There’s still time for small business owners to set up a SEP retirement plan for last year!
If you own a business and don’t have a tax-advantaged retirement plan, it’s not too late to establish one and reduce your 2018 tax bill. A Simplified Employee Pension (SEP) can still be set up for 2018, and you can make contributions to it that you can deduct on your 2018 income tax return.
It’s not just businesses that can deduct vehicle-related expenses. Individuals also can deduct them in certain circumstances. Unfortunately, the Tax Cuts and Jobs Act (TCJA) might reduce your deduction compared to what you claimed on your 2017 return.
Will leasing equipment or buying it be more tax efficient for your business?
Recent changes to federal tax law and accounting rules could affect whether you decide to lease or buy equipment or other fixed assets. Although there’s no universal “right” choice, many businesses that formerly leased assets are now deciding to buy them.
Incentive stock options (ISOs) are a popular form of compensation for executives and other employees of corporations. They allow you to buy company stock in the future at a fixed price equal to or greater than the stock’s fair market value on the ISO grant date. If the stock appreciates, you can buy shares at a price below what they’re then trading for. But careful tax planning is required because of the complex rules that apply.
Shakespeare’s words don’t apply just to Julius Caesar; they also apply to calendar-year partnerships, S corporations and limited liability companies (LLCs) treated as partnerships or S corporations for tax purposes. Why? The Ides of March, more commonly known as March 15, is the federal income tax filing deadline for these “pass-through” entities.
Some of your deductions may be smaller (or nonexistent) when you file your 2018 tax return.
While the Tax Cuts and Jobs Act (TCJA) reduces most income tax rates and expands some tax breaks, it limits or eliminates several itemized deductions that have been valuable to many individual taxpayers. Here are five deductions you may see shrink or disappear when you file your 2018 income tax return.
If you run your business from your home or perform certain functions at home that are related to your business, you might be able to claim a home office deduction against your business income on your 2018 income tax return. There are now two methods for claiming this deduction: the actual expenses method and the simplified method.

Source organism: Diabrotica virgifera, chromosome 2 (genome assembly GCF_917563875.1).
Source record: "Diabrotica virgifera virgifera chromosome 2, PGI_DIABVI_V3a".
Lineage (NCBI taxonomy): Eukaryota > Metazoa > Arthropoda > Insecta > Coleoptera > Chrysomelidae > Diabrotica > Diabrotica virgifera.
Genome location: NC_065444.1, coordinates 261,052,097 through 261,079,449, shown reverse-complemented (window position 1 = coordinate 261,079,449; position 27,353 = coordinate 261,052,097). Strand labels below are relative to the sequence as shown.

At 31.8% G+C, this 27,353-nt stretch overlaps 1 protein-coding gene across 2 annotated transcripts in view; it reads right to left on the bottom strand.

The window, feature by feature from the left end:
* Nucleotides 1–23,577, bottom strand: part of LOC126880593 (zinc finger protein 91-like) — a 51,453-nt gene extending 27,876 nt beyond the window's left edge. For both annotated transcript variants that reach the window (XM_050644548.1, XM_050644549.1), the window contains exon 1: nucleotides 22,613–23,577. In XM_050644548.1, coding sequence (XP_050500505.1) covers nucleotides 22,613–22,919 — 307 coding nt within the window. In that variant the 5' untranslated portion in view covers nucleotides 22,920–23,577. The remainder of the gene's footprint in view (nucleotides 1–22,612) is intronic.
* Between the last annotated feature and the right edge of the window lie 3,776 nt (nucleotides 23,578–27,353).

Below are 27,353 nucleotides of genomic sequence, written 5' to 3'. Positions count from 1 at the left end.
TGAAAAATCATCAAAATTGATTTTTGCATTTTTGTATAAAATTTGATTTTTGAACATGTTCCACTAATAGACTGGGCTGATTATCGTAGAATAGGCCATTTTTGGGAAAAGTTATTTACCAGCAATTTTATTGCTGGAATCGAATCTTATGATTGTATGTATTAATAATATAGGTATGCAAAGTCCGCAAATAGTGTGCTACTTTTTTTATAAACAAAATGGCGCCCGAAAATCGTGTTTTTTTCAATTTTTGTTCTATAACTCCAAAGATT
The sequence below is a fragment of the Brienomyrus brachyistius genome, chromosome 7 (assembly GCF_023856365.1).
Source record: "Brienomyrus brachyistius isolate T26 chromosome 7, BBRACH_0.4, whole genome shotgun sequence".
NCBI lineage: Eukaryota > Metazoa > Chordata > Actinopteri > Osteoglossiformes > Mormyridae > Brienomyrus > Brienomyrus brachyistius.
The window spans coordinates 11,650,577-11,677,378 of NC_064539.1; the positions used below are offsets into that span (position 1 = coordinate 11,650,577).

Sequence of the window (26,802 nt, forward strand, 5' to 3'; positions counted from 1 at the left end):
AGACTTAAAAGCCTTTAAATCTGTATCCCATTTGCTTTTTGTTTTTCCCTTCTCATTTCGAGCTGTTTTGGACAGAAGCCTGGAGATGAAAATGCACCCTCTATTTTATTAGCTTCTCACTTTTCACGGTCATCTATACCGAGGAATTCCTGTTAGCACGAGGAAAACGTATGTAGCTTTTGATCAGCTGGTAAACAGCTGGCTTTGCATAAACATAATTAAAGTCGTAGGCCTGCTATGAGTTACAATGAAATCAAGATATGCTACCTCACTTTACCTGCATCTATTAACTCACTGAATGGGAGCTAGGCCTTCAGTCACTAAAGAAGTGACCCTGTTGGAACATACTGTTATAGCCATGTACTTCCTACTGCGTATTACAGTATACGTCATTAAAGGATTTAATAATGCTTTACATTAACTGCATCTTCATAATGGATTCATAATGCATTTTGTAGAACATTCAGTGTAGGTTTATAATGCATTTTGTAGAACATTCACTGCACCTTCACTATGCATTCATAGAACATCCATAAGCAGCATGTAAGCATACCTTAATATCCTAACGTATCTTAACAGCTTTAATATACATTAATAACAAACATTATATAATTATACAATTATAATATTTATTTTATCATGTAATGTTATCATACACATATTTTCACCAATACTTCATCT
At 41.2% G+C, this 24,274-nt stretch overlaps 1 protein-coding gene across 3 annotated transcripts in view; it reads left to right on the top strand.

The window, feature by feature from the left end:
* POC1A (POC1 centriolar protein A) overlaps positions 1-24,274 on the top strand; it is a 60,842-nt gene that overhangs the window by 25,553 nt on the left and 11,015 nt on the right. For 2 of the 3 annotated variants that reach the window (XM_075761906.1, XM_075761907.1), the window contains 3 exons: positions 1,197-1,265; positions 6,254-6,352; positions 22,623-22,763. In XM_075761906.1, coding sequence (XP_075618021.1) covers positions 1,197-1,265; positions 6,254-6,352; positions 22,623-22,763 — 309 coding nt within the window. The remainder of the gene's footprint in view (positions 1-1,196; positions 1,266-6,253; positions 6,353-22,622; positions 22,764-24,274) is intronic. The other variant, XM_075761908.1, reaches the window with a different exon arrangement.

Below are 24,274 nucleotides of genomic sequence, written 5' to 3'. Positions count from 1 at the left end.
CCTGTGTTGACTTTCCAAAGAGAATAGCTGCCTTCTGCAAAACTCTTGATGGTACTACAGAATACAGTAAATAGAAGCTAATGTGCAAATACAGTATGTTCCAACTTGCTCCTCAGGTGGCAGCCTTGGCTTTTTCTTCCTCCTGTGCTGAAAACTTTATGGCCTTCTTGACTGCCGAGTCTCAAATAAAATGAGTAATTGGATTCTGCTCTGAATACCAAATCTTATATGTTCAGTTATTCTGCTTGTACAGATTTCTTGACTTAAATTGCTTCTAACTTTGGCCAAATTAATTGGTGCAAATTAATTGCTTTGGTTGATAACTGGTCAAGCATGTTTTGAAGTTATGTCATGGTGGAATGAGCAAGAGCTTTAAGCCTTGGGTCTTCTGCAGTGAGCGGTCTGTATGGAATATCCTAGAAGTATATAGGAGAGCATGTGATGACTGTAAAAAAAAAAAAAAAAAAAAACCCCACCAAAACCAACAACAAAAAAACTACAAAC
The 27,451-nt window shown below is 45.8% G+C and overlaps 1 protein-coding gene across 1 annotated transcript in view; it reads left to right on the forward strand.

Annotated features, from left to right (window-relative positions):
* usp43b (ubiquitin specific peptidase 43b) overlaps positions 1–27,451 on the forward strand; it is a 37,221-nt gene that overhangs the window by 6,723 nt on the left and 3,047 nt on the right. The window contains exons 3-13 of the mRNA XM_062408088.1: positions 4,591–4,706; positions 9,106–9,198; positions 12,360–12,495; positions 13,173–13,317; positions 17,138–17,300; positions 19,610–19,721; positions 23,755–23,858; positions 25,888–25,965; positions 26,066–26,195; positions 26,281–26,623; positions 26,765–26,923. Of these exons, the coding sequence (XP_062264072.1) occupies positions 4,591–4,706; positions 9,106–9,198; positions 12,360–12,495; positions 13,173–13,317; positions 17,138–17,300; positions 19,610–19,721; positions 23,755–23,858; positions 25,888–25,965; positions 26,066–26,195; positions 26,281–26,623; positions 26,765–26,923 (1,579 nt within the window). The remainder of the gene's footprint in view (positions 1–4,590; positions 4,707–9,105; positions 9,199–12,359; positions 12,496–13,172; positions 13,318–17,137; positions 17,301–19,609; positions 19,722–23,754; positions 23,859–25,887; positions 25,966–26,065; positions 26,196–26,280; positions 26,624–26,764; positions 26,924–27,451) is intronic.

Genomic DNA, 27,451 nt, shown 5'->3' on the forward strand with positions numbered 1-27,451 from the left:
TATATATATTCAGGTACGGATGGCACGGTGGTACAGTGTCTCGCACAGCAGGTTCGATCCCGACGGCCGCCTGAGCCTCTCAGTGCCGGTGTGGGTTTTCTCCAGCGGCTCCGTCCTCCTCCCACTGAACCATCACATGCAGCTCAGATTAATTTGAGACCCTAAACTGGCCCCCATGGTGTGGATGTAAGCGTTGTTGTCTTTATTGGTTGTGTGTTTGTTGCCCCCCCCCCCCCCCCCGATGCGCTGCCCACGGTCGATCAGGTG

When are LLC members subject to self-employment tax?
Limited liability company (LLC) members commonly claim that their distributive shares of LLC income — after deducting compensation for services in the form of guaranteed payments — aren’t subject to self-employment (SE) tax. But the IRS has been cracking down on LLC members it claims have underreported SE income, with some success in court.
Investment interest expense is still deductible, but that doesn’t necessarily mean you’ll benefit.
As you likely know by now, the Tax Cuts and Jobs Act (TCJA) reduced or eliminated many deductions for individuals. One itemized deduction the TCJA kept intact is for investment interest expense. This is interest on debt used to buy assets held for investment, such as margin debt used to buy securities. But if you have investment interest expense, you can’t count on benefiting from the deduction.
There’s still time to get substantiation for 2018 donations.
If you’re like many Americans, letters from your favorite charities have been appearing in your mailbox in recent weeks acknowledging your 2018 year-end donations. But what happens if you haven’t received such a letter — can you still claim an itemized deduction for the gift on your 2018 income tax return? It depends.
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Our blog is intended as a tool to keep people informed about relevant tax and accounting issues. If you have a question or an idea for a post, let us know!